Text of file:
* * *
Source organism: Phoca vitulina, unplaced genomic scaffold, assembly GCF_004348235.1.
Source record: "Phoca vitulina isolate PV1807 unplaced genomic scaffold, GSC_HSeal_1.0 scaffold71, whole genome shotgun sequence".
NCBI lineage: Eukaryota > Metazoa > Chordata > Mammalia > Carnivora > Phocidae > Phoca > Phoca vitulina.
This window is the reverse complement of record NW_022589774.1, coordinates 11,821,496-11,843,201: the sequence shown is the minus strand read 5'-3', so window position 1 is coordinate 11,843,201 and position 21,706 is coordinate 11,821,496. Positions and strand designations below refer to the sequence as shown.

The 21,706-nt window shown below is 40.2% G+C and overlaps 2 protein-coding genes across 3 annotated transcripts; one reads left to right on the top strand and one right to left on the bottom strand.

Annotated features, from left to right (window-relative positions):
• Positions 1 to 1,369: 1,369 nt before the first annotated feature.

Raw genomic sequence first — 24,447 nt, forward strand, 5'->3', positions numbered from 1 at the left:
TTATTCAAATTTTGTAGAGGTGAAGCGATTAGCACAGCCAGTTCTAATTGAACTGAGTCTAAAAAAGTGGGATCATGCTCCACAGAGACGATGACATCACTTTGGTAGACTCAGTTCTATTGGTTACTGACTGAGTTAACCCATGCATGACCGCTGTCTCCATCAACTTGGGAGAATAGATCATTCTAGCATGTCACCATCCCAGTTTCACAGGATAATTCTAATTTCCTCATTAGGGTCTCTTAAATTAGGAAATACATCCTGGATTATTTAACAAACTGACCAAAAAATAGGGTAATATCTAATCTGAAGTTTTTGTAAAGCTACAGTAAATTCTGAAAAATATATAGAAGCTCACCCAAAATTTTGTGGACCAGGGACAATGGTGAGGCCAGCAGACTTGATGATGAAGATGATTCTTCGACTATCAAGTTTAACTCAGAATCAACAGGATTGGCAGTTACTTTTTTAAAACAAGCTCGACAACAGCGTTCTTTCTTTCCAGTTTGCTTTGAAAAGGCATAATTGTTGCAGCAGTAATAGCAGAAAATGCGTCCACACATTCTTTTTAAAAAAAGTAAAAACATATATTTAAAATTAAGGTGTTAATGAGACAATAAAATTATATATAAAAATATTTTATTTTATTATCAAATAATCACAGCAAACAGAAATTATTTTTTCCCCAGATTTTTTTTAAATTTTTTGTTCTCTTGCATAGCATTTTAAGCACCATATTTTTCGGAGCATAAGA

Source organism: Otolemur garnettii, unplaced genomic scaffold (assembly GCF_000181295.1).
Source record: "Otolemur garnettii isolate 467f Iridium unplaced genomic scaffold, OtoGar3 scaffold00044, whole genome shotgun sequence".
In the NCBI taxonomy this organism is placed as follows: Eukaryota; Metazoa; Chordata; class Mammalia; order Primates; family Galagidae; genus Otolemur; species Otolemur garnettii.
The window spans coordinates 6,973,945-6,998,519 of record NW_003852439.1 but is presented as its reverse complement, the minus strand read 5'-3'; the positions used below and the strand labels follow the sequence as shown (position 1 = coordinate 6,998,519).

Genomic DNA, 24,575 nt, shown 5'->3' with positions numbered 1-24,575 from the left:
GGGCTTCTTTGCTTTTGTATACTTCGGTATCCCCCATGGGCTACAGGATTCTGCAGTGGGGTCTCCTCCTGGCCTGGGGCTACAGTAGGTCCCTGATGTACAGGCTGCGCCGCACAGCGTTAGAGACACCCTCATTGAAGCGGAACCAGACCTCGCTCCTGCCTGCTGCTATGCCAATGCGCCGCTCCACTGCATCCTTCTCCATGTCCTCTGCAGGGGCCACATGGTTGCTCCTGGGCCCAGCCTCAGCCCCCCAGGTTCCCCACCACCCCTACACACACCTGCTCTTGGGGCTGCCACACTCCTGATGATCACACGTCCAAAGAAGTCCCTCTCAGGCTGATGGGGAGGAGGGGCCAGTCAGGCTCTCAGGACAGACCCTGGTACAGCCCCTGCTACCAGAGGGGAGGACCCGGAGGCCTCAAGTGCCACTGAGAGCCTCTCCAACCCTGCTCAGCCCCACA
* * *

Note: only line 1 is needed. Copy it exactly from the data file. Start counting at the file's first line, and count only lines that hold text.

Source organism: Phoca vitulina, unplaced genomic scaffold, assembly GCF_004348235.1.